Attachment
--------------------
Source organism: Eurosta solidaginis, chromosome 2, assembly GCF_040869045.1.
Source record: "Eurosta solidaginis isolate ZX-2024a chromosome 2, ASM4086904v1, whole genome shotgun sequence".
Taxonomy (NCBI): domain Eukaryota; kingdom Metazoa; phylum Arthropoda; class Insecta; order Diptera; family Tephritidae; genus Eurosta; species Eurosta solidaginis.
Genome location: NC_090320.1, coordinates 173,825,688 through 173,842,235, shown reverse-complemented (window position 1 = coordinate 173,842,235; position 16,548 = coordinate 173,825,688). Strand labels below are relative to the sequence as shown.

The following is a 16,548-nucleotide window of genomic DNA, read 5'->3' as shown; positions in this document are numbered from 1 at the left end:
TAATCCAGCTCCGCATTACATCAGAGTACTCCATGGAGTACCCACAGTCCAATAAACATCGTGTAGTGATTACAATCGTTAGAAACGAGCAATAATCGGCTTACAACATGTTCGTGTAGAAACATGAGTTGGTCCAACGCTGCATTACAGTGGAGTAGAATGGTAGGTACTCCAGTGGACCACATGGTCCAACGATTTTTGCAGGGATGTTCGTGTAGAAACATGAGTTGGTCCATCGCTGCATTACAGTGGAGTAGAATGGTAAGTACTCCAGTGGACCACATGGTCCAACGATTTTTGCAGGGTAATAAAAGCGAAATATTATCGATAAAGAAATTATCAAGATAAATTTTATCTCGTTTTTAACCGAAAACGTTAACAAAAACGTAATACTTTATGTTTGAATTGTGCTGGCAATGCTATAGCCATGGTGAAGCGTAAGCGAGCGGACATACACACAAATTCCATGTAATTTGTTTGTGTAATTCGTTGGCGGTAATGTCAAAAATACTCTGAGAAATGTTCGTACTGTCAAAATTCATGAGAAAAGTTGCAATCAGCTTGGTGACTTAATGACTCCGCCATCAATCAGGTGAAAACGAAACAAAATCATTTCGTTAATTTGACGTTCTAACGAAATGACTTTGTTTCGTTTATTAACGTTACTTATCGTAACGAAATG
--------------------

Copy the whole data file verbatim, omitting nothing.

Source organism: Eurosta solidaginis, chromosome 2, assembly GCF_040869045.1.
Source record: "Eurosta solidaginis isolate ZX-2024a chromosome 2, ASM4086904v1, whole genome shotgun sequence".
Taxonomy (NCBI): domain Eukaryota; kingdom Metazoa; phylum Arthropoda; class Insecta; order Diptera; family Tephritidae; genus Eurosta; species Eurosta solidaginis.
Genome location: NC_090320.1, coordinates 173,825,688 through 173,842,235, shown reverse-complemented (window position 1 = coordinate 173,842,235; position 16,548 = coordinate 173,825,688). Strand labels below are relative to the sequence as shown.

The following is a 16,548-nucleotide window of genomic DNA, read 5'->3' as shown; positions in this document are numbered from 1 at the left end:
TAATCCAGCTCCGCATTACATCAGAGTACTCCATGGAGTACCCACAGTCCAATAAACATCGTGTAGTGATTACAATCGTTAGAAACGAGCAATAATCGGCTTACAACATGTTCGTGTAGAAACATGAGTTGGTCCAACGCTGCATTACAGTGGAGTAGAATGGTAGGTACTCCAGTGGACCACATGGTCCAACGATTTTTGCAGGGATGTTCGTGTAGAAACATGAGTTGGTCCATCGCTGCATTACAGTGGAGTAGAATGGTAAGTACTCCAGTGGACCACATGGTCCAACGATTTTTGCAGGGTAATAAAAGCGAAATATTATCGATAAAGAAATTATCAAGATAAATTTTATCTCGTTTTTAACCGAAAACGTTAACAAAAACGTAATACTTTATGTTTGAATTGTGCTGGCAATGCTATAGCCATGGTGAAGCGTAAGCGAGCGGACATACACACAAATTCCATGTAATTTGTTTGTGTAATTCGTTGGCGGTAATGTCAAAAATACTCTGAGAAATGTTCGTACTGTCAAAATTCATGAGAAAAGTTGCAATCAGCTTGGTGACTTAATGACTCCGCCATCAATCAGGTGAAAACGAAACAAAATCATTTCGTTAATTTGACGTTCTAACGAAATGACTTTGTTTCGTTTATTAACGTTACTTATCGTAACGAAATG